Paul Neevel, Tom Blodgett, 1998. Inkjet print

The Culligan print is followed by a series of portraits, many adapted from Neevel’s Happening People columns. Displayed here devoid of original texts, the weight of attention falls to the photographs, and they’re up to the task. Eugene muralist Kari Johnson is shown looking young and spry in 1996 with a hand-painted contraption called “The Revolutionary Oracle,” while bassist Edwin Coleman II lets his bow tie unwind during a 1997 set break. The strongest portrait might be the late Eugene artist Tom Blodgett, who glares back at Neevel’s camera with studied intensity. A sketch pad is open on his lap and he’s holding a pencil. Perhaps he was also making a portrait of the moment? This period is spiced in one more hand-colored gelatin print, an undated photo of Victoria Moses draped in stars and stripes. Understandably, given the handmade factor, this is the show’s other NFS work.  

Landscapes bust up the portraiture party beginning in 2003 with a Yosemite study of tree and granite wall. Other natural scenes follow this one into the breach, sampling from the Grand Canyon, Utah, Santiam Pass, and other splendors, reaching a crescendo with the 2006 picture “Nested Stone” from the Rogue River. With a simple white oval hollowed into a dark mass, this picture recalls the glory days of post-war modernism popularized by Paul Capinigro, Brett Weston, and Eugene’s own Bernie Freemesser. The photo has a stylistic counterpart in one of the show’s first images, a 1971 picture called Puddle Ice. If Neevel has circled back to origins, that’s the octogenarian’s prerogative. Who says you can’t get photo blood from a river stone?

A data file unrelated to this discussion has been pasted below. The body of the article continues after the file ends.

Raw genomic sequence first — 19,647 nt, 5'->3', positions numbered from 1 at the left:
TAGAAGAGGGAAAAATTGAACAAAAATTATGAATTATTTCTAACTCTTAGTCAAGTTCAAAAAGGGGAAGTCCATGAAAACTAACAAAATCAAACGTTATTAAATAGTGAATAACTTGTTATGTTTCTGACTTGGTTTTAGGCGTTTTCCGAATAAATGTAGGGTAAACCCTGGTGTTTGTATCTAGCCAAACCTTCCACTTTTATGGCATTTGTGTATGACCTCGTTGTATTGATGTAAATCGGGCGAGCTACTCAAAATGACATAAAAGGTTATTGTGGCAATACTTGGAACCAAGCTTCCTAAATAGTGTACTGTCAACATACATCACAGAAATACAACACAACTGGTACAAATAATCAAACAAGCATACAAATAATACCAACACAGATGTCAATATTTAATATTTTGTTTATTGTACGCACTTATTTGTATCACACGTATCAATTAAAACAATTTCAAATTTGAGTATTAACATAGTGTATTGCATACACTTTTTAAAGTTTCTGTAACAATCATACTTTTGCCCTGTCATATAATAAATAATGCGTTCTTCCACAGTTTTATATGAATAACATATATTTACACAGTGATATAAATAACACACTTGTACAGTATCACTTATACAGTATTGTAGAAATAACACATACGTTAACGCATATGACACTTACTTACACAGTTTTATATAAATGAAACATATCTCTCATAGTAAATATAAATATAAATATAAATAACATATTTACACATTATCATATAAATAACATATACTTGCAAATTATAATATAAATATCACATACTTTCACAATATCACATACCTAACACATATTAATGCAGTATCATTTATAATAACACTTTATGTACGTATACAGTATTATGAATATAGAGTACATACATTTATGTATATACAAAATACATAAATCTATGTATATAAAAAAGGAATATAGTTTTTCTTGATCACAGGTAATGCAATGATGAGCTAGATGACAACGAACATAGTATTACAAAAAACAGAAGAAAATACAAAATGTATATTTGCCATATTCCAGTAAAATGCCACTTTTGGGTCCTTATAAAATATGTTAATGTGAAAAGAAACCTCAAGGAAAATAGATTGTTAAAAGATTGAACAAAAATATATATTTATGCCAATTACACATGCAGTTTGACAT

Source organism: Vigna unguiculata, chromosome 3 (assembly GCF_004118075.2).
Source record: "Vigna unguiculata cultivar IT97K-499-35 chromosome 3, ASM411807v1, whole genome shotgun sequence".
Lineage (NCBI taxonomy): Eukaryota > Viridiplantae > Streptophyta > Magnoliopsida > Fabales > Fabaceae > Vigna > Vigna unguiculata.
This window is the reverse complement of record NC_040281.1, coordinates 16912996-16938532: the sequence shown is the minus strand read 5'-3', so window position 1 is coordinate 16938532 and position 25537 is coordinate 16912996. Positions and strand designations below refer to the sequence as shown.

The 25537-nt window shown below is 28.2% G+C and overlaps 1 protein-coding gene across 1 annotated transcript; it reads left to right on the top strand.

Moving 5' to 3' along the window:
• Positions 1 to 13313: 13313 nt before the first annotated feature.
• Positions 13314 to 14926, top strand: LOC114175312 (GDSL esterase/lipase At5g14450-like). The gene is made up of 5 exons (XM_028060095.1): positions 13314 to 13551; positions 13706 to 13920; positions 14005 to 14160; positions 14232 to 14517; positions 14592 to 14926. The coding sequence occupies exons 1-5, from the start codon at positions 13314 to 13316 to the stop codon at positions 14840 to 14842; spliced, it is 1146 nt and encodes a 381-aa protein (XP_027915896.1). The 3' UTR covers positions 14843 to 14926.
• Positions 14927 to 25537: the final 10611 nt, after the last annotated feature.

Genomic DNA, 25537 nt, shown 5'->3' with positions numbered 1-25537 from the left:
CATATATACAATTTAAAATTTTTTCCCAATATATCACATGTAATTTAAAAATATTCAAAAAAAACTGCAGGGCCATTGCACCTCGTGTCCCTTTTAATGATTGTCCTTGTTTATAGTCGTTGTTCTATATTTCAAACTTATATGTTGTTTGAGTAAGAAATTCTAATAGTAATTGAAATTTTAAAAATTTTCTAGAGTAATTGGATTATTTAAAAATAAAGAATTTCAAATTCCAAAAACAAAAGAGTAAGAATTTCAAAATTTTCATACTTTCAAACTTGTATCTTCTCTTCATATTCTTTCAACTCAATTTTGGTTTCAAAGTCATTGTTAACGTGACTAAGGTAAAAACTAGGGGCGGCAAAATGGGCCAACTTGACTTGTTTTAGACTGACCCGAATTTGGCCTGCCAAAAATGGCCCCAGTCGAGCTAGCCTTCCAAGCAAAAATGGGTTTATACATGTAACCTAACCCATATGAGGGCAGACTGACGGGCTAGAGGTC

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Paul Neevel, Nested Stone, Rogue River, 2006. Inkjet print

A sampling of recent work rounds out the show, including one photo from each of the past four years, a hint of Neevel’s continued productivity into his early 80s. The Kesey bus is here, along with a cat named Pipkin, a floral still life, cloud study, and an obligatory photo from Oregon Country Fair (Neevel has shot OCF every year since 1999). This final flurry hammers home the point that the exhibition has hinted at all along, of a photographer with wide-ranging interests and visual dexterity. He might shoot a friend one day, a garden fence the next one, and a street scene week later. The subjects shift depending on whim or opportunity, but Neevel’s still going strong. He’s had numerous exhibitions along the way, and there may be more to come. This 60-year retrospective offers a good chance to push pause and take in the career to date. 


Paul Neevel Photographer: 60 Years is at Emerald Arts Center, 500 Main St. Springfield, OR, 97477, November 4 – 26, 2022. Opening Reception November 11th, 5-7 p.m. Walk-through Tour of the show with the artist and a pot-luck reception on Sunday, November 20th, 2:30 p.m.

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Photo Joe Cantrell

Blake Andrews is a photographer based in Eugene, where he lives with his wife and teen sons near Spencer Butte. In addition to his own blog, B, an irreverent view of the photo world which he has maintained since 2007, he is a regular book reviewer for Collector Daily and PhotoEye, and the photography critic for Eugene Weekly. As a photographer he has been consistently engaged in one project or another since 1993, including Portland Grid Project, Eugene Grid Project, UP Photographers, and numerous shows internationally. But mostly he shoots for himself. He received a B.A. in Environmental Studies from Brown University in 1992, a discipline which comes in handy behind a camera.